AMA Reference List Style
Single- and multiple-author references for books: List author names, including first names, publication date, book title in italics, place of publication, and publisher name:
Donnelly, James H. and William R. George (1981), Marketing of Services. Chicago: American Marketing Association.
Single- and multiple-author reference for periodicals: List author's full name, publication date, article title in quotes, unabbreviated name of periodical in italics, volume number, issue designation (month, season, or number), and page numbers:
Wensley, Robin (1981), "Strategic Marketing: Betas, Boxes, or Basics," Journal of Marketing, 45 (Summer), 173–82.
Single- and multiple-author reference for an excerpt in a book edited by another author(s) or a proceedings: List author names, including first names, publication date, article/chapter title in quotes, book title in italics, volume number, editors, place of publication, publisher name, and excerpt page numbers:
Bettman, James R. and Mita Sujan (1987), "Research in Consumer Information Processing," in Review of Marketing, Michael J. Houston, ed. Chicago: American Marketing Association, 197–235.
McFarland, Richard G., Janice M. Payan, and James M. Bloodgood (2003), “Chain Reaction Behaviors in Channels of Distribution,” in Enhancing Knowledge Development in Marketing, Vol. 14, R. Bruce Money and Randall L. Rose, eds. Chicago, American Marketing Association, 221–22.
If an author appears more than once, substitute three em dashes (this will appear as a one-inch line when typeset) for each author's name (do not underline):
Simonson, Itamar (1989), “Choice Based on Reasons: The Case of Attraction and Compromise Effects,” Journal of Consumer Research, 16 (September), 158–74.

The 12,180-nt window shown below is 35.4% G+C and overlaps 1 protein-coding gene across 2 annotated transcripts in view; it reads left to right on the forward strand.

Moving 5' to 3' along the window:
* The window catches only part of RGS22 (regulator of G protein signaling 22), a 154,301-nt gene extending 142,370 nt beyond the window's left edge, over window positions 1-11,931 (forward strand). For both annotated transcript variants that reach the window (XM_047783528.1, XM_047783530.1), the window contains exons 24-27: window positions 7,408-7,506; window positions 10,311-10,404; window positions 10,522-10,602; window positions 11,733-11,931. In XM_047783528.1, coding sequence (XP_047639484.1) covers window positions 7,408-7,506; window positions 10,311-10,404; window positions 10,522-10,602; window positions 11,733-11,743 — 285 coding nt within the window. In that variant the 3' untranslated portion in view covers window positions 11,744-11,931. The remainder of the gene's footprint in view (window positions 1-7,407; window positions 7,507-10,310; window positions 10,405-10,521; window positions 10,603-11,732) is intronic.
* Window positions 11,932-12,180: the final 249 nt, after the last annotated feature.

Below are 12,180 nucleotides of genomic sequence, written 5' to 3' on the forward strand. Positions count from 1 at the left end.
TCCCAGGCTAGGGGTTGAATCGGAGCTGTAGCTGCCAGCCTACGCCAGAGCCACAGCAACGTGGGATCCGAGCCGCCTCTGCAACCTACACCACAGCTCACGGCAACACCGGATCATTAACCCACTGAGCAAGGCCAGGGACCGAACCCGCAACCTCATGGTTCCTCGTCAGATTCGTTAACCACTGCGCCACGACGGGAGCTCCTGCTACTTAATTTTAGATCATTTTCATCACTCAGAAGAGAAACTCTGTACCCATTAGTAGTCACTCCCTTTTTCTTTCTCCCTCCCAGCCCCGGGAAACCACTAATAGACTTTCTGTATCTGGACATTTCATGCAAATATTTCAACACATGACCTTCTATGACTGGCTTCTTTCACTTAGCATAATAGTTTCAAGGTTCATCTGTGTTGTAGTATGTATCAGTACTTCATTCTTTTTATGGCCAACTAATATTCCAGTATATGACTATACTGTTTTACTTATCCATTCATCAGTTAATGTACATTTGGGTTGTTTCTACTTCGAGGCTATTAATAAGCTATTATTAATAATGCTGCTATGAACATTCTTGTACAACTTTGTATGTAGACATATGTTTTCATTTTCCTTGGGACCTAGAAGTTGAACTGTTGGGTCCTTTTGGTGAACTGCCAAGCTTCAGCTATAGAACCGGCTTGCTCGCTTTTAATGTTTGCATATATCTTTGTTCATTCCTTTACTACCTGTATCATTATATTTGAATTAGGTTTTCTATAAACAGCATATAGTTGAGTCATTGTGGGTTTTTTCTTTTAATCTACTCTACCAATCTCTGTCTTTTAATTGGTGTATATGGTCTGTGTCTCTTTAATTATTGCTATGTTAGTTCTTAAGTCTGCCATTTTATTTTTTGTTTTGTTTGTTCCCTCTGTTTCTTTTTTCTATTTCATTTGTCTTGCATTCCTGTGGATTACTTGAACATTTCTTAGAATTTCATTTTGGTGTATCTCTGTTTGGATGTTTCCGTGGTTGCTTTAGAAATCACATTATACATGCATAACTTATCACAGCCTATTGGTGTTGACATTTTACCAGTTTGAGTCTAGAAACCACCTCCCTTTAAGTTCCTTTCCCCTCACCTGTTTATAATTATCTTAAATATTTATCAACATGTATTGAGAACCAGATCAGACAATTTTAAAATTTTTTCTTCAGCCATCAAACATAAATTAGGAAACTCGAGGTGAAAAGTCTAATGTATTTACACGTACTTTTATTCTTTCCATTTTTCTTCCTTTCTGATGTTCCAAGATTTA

———, Allen M. Weiss, and Shantanu Dutta (1999), “Marketing in Technology-Intensive Markets: Toward a Conceptual Framework,” Journal of Marketing, 63 (Special Issue), 78–91.
If two or more works by the same author have the same publication date, they should be differentiated by letters after the date and alphabetized according to the first word in the article title. The letter also should appear with the citation in the text:
Day, George (1981a), "Analytical Approaches to Strategic Market Planning," in Review of Marketing, Ben Enis and Kenneth J. Roering, eds. Chicago: American Marketing Association, 89–105.
——— (1981b), "The Product Life Cycle: Analysis and Applications Issues," Journal of Marketing, 45 (Fall), 60–67.
References to unpublished works, such as doctoral dissertations, presented papers, research reports, and working papers, should be included in the references list. The words “report,” “working paper,” and so on, are not capitalized unless the work is part of a numbered section. Include information about the sponsoring university or organization, such as name of department, college, university, and city/state.
Coughlin, Maureen (1980), "Fear of Success: Reaction to Advertising Stimuli and Intention to Purchase," doctoral dissertation, Department of Marketing, City University of New York.
Ellison, Glenn (2005), “Bounded Rationality in Industrial Organization,” paper presented at the 2005 Econometric Society World Congress, University College London (August 19–24).
Friedman, Jamie, Thomas P. Berquist, Chris Debiase, Steven Kahl, and Cheng Lim (2001), “Technology: B2B Software,” research report, Goldman Sachs (February 23).
Kwerel, Evan and John Williams (2002), “A Proposal for a Rapid Transition to Market Allocation of Spectrum,” Working Paper No. 38, Office of Plans and Policy, Federal Communications Commission.
Web sites and URLs: List author names, including first names, publication date, title of page on Web cite in quotes, date material was accessed in parentheses, and the full URL of the actual Web page.
Smith, Julie (2004), “I Am a Marketer,” (accessed June 26, 2004), [available at http://www.marketingscool.com].